March will be a busy time for the club, as we are moving venue to 56 Friday Hill, Intermediate exams are also planned for early this month.
I will be one of those hoping to soon have a 2E0XXX call sign and the chance to start working on the Full License.
National Mills day is almost on us again members are invited to show their support.
Guys, let’s ensure that we keep Spurious an interesting read by each of us writing an article on a regular basis. What we need is a report of your visit to a rally; your radio activity while at home or on holiday; special event stations you’re involved in; a description of your equipment;
It does not even have to be radio related if it is something you are passionate about and you will find easy to write many or even just a few paragraphs about. But whatever you send in please include some photographs.
Finally I would just like to say welcome to our newest student Nigel, who already is getting stuck in putting his electronic skills to good use diagnosing & mending the club HF rig. We hope that you enjoy your time here.
Welcome to the March edition of Spurious 2013.
First big job of the year is the move to
56 Friday Hill. This is expected to happen during March. The licence to occupy is imminent.
We will need help with moving the kit, setting up the shack and sorting through our stores to sort out the wheat from the chaff, so as to ensure we take only good gear to the new QTH.
In addition there is work that is necessary to get the new building going.
The first task will be preparing the new site to enable us to rebuild a section of the Tom Oakman Centre as a temporary building at the rear of the site.
We will need lots of help with this as it’s not a job that can be done by two or three people alone.
So please We need folk to give generously of their time to help with this important project
Please contact Tom 07866636492. To find out how, where and when you can help
Come along everybody it's all hands to the pumps to move the club HQ to its new address.
One of the topics raised at a recent club meeting was the influence of technology on portable operation. Having been interested in Amateur Radio since I was at school, it is one area I really have seen change before my eyes.
Talking to G2's and G3's back then, portable operation to the average amateur post-war up until the 1970s was a major undertaking, with provision of power supplies and generators for vastly heavy and fragile equipment that was temperamental at home much less on benches and large wooden tables in the open air!
In the mid 1980s, I thought how compact it was to be able to take a HF transceiver, ATU and long wire on a converted golf trolley with a car
battery, and be able to get a few hours of operating with equipment that fitted in the boot of a medium sized car.
Today with the introduction of the small pocket sized HF transceiver, it is possible to carry an entire shack in a fisherman's multi-pocket jacket, and there are a world of antennas designed for compact storage and rapid deployment, that enable a decent signal to be sent and received,
particularly so for VHF and above.
The speed at which technology is being introduced to the hobby is also increasing;
you no longer wonder what might be available in a decade, but only a few short years hence.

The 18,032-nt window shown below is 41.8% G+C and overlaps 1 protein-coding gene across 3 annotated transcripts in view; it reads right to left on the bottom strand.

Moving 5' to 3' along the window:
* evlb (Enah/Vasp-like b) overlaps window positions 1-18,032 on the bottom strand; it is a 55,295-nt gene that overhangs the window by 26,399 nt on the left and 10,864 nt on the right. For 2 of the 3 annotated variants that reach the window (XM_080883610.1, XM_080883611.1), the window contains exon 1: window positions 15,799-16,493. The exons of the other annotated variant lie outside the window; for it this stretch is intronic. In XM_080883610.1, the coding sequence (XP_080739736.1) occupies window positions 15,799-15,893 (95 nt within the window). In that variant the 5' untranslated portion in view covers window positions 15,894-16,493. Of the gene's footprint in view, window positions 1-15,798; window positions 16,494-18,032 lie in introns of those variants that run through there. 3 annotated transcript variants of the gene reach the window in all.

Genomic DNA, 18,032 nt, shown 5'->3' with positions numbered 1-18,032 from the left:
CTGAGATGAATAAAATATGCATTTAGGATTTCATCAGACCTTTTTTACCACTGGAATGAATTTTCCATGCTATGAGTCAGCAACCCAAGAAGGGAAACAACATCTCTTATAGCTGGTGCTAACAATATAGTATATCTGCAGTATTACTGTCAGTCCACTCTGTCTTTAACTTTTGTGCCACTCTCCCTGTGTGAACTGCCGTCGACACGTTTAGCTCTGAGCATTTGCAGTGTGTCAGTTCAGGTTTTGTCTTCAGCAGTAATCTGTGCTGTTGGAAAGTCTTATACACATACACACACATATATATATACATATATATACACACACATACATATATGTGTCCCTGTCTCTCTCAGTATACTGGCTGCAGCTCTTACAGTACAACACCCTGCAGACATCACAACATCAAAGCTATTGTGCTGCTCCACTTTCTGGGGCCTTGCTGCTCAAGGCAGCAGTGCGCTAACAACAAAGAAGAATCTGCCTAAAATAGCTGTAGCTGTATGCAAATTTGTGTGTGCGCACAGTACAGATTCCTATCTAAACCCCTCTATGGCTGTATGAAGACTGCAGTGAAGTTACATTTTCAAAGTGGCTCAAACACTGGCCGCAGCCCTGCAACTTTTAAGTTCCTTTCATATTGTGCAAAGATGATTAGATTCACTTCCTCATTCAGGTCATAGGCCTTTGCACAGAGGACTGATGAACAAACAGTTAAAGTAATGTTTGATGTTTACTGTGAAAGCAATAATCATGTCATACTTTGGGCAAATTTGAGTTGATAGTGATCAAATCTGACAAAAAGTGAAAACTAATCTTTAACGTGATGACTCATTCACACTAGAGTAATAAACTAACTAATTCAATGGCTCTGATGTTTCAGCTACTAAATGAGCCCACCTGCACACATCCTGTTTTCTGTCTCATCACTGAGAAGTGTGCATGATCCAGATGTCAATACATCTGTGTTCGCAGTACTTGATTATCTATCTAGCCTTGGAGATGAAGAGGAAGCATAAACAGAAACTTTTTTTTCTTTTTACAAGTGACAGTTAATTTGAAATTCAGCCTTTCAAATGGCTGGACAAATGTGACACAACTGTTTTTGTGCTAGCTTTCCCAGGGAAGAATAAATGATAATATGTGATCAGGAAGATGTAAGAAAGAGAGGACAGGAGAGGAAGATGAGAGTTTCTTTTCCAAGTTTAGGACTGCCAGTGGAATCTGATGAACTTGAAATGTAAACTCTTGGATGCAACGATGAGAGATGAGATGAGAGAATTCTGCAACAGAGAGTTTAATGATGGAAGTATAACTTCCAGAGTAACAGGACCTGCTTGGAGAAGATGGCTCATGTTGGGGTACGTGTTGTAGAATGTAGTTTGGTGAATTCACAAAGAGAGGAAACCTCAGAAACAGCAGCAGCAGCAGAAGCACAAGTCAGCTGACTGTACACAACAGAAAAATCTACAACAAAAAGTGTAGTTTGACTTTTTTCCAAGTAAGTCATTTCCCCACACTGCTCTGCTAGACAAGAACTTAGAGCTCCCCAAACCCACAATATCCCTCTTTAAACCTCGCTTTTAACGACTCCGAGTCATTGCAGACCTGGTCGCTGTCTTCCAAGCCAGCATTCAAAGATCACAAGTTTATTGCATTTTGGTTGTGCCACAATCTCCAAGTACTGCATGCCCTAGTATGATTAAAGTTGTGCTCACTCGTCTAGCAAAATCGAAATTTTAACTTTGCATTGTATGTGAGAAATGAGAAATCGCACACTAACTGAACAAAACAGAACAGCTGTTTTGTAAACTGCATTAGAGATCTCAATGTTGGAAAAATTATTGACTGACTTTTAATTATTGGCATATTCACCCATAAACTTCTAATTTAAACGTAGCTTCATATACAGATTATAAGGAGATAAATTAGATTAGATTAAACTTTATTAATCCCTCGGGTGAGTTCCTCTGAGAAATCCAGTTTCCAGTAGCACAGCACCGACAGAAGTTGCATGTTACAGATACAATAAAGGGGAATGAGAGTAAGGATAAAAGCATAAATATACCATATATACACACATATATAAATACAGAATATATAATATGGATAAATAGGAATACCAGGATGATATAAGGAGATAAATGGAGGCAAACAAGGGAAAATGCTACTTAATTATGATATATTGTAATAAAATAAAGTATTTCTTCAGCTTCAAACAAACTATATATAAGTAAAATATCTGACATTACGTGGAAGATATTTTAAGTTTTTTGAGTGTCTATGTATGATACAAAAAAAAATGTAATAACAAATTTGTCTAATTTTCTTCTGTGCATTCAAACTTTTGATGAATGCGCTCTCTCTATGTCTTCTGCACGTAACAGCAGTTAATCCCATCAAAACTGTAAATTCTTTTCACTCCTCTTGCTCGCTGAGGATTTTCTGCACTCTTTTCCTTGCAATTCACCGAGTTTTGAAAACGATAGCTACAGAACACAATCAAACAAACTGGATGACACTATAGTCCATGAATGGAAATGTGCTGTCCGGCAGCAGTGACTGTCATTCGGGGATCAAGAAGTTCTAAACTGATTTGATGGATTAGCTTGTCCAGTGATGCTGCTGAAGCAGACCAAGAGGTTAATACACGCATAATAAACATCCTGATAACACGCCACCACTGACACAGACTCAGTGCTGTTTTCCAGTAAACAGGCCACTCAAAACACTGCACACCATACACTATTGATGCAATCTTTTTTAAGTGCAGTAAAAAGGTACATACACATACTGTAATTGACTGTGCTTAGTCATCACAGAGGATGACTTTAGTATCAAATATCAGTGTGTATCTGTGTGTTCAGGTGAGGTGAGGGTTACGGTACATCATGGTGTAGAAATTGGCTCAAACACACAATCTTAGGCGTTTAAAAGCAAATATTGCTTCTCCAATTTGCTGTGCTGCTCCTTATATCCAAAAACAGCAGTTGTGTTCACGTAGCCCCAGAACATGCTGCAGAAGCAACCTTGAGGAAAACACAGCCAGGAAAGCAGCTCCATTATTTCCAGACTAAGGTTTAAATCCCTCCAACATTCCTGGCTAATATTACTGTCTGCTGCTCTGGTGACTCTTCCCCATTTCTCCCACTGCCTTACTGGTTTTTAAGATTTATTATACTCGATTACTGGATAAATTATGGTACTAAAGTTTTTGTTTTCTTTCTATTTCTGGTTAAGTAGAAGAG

For many years the hobby evolved relatively
slowly and change was gradual.
Now the hobby is evolving quickly and we must not only embrace this change, but become part of the Amateur Radio movement that
Bargains to be had!
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We normally despatch items twice a week Mondays & Thursdays. We aim to complete all orders as soon as possible and in any case Within 14 days from receipt.
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Tel: 020 8553 1174
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Basic fault finding in the field
So there you are in the middle of nowhere, freezing to the bone, fingers turning blue, wet, hungry, teeth chatting and your trying to fault find on a communications system. STOP !
Let's just rewind a moment. How can anyone expect to function properly in such a situation without looking after themselves first?
None of that Ray Meers stuff surviving on twigs, nettles and bits of bark leaf. Why he does not got to Tesco's like normal people I will never know.
The first base should always be to a first class member of the “self preservation society” including of course protein, e numbers in fact anything resembling hot food. People can rough for a while, however after about three days they cease to be a useful cog in the wheels of society and end up as a total liability.
Anyway onwards with the purpose of this article “basic fault finding in the field”, what could cause faults and what type of faults could occur?
Causation of faults:
1. Human error: This covers a multitude of sins. The easiest and most common is not checking the equipment before even walking out of the gate. That’s right, check that it works!
Tug the coax & cables with a Marconi Mark, I finger tug test. If it comes apart fine, no problem, fix it properly. Better it goes wrong in the workshop than in the field. Check all the bits are there. It’s the easiest thing in the world when putting together a station to forget that vital small link or cable which as a result of missing it the whole station will not work.
Human error also includes the competence of the operator on the equipment being used, understanding what all the switches do. You all know the scenario, a single switch in the wrong position. Blank looks all round as to
why the equipment is not working. A real “Homer Simpson” moment. It does happen! Others things can come into the equation such as fatigue, lack of experience, lack of knowledge (who ever reads the manual), unfamiliarity, attitude and time constraints.
One of the first things that I do when visiting a new site is put the kettle on and make a large mug of coffee ! Firstly that checks the availability of the power supply and secondly it gives me time to slow down for ten minutes or so and assess the site properly, work out what I am going to do and not rush around. Time spent doing this prevents problems later.